"He didn't get an opportunity to hone his skills as much as he could have," said Tranquill, who was Curry's offensive coordinator. "He was a great athlete. I've never seen a high school highlight tape any better than his, but I think there is a little edge to being able to throw the football. I think maybe not giving football full attention for four years hurt him, and the chance of being a really good quarterback slipped away."

Curry maintained after his college career that he could have played in the NBA had he focused on that sport instead of football. Golson differs in that he understands that football is now his primary sport. If he has any chance of playing professionally, it certainly will be in the NFL and not the NBA.

One of Curry's biggest detriments was following one of the greatest quarterback-basketball stars of the modern era. Florida State's Ward won the Heisman Trophy and the national championship in football, was a collegiate star in basketball and went on to a lengthy career in the NBA. His success created unbelievably high expectations for his clone, Curry.

It's doubtful that much will be expected from Golson on the hardwood - highly rated point guard Kendall Marshall, a Beach Ball Classic alumni and UNC signee, is viewed by many as the answer to the Tar Heels' backcourt woes - so he shouldn't have to worry about meeting high expectations as a dual-sport athlete. It should help that few have found recent success remotely similar to Ward.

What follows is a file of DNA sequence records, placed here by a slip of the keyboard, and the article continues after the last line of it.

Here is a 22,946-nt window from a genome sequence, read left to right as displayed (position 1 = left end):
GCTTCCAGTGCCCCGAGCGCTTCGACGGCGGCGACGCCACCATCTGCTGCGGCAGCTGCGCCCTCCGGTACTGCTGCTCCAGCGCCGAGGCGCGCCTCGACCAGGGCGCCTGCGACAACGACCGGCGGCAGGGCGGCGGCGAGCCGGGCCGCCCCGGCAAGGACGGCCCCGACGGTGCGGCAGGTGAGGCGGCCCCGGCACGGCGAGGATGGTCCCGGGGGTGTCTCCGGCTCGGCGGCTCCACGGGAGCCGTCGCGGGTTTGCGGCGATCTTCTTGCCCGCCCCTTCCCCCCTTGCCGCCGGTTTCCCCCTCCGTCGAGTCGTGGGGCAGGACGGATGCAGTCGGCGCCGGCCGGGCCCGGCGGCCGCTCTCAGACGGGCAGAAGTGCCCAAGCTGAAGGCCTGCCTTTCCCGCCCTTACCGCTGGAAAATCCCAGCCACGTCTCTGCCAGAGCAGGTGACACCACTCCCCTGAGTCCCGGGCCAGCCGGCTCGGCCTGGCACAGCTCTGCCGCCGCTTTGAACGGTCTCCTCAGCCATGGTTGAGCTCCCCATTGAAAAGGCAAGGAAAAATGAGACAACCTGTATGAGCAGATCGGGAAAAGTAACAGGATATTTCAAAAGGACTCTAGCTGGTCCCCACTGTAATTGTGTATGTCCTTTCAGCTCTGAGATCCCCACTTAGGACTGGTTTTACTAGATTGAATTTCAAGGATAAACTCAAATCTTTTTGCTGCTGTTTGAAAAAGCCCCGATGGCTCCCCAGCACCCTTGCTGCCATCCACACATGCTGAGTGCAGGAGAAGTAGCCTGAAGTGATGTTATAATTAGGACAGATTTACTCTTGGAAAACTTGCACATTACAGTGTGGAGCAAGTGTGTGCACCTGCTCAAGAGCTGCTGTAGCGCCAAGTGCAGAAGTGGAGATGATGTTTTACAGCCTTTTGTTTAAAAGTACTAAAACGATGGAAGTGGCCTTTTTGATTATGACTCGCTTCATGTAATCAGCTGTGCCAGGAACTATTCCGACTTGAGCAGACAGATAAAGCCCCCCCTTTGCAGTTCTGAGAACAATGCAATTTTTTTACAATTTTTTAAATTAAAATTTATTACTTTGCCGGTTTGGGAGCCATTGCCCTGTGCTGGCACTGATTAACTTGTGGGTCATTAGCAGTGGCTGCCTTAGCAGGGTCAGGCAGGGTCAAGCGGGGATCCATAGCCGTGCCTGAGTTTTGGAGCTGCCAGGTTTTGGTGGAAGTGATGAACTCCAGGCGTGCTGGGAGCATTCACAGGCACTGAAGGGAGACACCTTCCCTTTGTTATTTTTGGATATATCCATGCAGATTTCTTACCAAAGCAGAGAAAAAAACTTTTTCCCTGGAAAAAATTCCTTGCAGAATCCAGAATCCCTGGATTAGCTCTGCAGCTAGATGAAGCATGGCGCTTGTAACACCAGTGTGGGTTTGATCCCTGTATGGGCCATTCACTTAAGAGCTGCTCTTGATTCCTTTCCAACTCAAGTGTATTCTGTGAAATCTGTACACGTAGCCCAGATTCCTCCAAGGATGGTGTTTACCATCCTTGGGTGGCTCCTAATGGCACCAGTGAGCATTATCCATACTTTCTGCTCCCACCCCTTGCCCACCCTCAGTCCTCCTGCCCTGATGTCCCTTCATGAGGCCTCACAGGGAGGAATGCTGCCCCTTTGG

McNabb was a star quarterback at Syracuse, but he was a reserve that rarely played in basketball. Others have tried to play both sports in the last decade, but the time demands and complexities of today's college football offenses have made it tougher than ever, coaches and players said.

Still, Golson will have a role model in South Florida's B.J. Daniels.

Forced into the lineup as the team's starting quarterback after an injury to Matt Grothe, Daniels had solid numbers as a redshirt freshman in 2009. A decorated prep hoops standout, Daniels played basketball for the Bulls during the 2008-09 season and would have played this season had he not had shoulder surgery.

Daniels averaged just 2.8 minutes per game, but he plans to return to basketball next season. He figures to remain the team's starting quarterback for first-year coach Skip Holtz.

The toughest part of playing both sports for Daniels was establishing himself as a leader - a position that most quarterbacks are expected to fill - on the football team.